Friday 21 Mar 2003
CARLISLE SIGNAL BOX IS 30 YEARS OLD
- Region & Route:
March sees the 30th birthday of Carlisle’s power signal box and Network Rail invited Eric Martlew MP to do the honours with a special cake. On hand to help Eric was Eddie Foster who recently retired from the railway after more than 40 years service and was the only person in the power signal box who had also worked in old style signal boxes in Carlisle.
Opened in 1973, the power signal box replaced approximately 30 lever boxes on the busy west coast main line so that it now safely controls all the train movements from just north of Carnforth, right up to Kirkpatrick Flemming, twelve miles north of Carlisle. Not only does it look after the main line it also controls several lines radiating from Carlisle:-
· North to Annan on the ‘Glasgow & South West’ line
· East to Corby Gates on the Newcastle line
· West to Wigton on the Cumbria coast line
· South to Cotehill on the Settle-Carlisle line
As well as the main line and its “branches” the power signal box is also responsible for both Kingmoor and Upperby goods yards.
- more -
Carlisle – 2
Such is the versatility of the Carlisle box that all trains, both passenger and freight, can safely be looked after by just three Network Rail signallers and a team leader. Also sat in the power box with the signallers is the Virgin Trains station announcer for Carlisle, which puts them in the ideal situation for giving up-to-the-minute information to passengers waiting on the station or to anyone meeting people off a particular train.
At the time that the power signal box opened in 1973, all freight trains were routed over the ‘avoiding lines’ to the west of the station so that they did not go through Carlisle station itself. However, that all changed in the mid 1980s when the signaller looking after the southern end of the patch realised that a freightliner train approaching the station had divided in two. The train driver was unaware of the problem until the quick-thinking signaller brought the front portion of the train safely to a stop in Carlisle station, while directing the runaway rear part over the avoiding lines.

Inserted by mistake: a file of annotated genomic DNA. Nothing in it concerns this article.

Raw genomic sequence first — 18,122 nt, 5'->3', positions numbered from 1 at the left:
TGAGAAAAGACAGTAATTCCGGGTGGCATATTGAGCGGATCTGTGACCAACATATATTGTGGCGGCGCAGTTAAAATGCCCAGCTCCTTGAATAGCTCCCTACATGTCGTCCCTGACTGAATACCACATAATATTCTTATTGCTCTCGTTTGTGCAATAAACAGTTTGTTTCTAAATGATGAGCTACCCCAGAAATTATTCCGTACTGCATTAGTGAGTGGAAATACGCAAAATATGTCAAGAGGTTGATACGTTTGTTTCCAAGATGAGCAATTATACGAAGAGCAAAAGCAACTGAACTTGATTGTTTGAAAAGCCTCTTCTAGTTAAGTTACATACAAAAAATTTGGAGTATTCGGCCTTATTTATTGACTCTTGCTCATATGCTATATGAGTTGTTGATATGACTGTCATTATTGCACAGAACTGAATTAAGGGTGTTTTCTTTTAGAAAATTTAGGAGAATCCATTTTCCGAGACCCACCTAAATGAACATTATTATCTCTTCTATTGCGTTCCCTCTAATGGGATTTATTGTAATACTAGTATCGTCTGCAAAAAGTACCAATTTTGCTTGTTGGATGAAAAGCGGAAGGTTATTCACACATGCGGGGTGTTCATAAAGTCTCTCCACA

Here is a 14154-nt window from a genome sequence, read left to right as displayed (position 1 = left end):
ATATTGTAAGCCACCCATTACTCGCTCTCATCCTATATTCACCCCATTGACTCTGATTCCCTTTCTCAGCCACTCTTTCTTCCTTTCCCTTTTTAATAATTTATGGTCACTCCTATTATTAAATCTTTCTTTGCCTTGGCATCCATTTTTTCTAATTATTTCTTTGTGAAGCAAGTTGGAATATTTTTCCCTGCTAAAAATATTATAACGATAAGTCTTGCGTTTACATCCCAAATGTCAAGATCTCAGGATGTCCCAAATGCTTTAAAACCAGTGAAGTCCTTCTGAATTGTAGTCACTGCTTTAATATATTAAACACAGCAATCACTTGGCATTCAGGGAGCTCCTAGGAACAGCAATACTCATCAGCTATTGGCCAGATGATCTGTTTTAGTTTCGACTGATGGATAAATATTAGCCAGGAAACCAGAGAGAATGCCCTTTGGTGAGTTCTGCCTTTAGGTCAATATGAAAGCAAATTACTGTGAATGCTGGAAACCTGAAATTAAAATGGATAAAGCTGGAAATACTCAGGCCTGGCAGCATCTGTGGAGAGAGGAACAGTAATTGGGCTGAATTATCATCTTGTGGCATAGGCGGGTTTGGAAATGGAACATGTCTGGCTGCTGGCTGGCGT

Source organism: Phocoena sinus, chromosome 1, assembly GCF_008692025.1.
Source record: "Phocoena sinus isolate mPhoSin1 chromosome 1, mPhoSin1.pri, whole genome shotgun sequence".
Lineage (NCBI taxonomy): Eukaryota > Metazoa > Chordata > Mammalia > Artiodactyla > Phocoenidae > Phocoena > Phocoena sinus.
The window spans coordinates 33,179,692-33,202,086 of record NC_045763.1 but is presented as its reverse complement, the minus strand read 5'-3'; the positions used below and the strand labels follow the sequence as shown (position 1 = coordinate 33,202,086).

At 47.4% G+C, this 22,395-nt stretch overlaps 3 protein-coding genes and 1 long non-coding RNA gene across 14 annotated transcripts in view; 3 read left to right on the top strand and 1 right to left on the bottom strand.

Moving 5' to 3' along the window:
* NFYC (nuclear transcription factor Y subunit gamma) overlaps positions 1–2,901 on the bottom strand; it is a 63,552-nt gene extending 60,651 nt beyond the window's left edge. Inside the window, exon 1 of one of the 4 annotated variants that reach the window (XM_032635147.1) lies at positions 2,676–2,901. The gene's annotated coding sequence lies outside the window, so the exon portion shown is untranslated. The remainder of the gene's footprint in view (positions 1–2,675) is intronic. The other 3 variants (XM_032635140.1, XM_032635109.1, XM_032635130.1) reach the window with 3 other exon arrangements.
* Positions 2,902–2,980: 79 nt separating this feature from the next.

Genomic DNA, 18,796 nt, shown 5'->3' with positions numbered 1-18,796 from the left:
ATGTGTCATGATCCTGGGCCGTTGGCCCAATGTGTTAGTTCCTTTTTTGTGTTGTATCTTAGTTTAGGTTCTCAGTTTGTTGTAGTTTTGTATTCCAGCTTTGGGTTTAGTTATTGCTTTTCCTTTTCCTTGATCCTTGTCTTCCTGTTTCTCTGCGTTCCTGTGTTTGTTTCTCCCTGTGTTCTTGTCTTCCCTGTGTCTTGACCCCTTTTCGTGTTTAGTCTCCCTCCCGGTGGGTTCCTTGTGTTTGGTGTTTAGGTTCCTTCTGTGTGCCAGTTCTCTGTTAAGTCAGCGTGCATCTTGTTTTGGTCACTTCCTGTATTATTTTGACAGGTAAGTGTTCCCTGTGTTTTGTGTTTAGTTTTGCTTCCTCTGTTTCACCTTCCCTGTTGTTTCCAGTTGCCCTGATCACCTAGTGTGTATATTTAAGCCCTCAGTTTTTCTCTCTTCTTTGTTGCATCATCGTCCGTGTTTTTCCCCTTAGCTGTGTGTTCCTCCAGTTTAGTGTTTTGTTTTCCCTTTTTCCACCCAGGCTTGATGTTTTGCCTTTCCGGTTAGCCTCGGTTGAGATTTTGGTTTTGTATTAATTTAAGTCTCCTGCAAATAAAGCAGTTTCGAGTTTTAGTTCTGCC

By this time the runaway freight wagons were going considerably faster than the 20 mph speed limit in force on the avoiding lines, resulting in the wagons derailing as they passed over the River Caldew and ending up in the river, taking the bridge with them. To this day, the bridge has never been replaced and although the land is still in railway ownership, the track and signals have long since been removed. All trains now pass through Carlisle station.
At the ceremony, Network Rail’s Assistant Area Production Manager in Carlisle Ken Harper said: “I am delighted to welcome both Mr Martlew and Eddie Foster to the power signal box to help celebrate its birthday. I know that our MP takes a keen interest in the rail network so it is good to be able to take him ‘behind the scenes’ and Eddie has devoted so many years of his life to the railway that this is a fitting tribute to his service.”
Mr Martlew added: “I am delighted to be invited to this momentous event. I am very conscious of the positive role that the railways have had in developing Carlisle and without a signal box, the railways don't work!”
About Network Rail
We own, operate and develop Britain's railway infrastructure; that's 20,000 miles of track, 30,000 bridges, tunnels and viaducts and the thousands of signals, level crossings and stations. We run 20 of the UK's largest stations while all the others, over 2,500, are run by the country's train operating companies.
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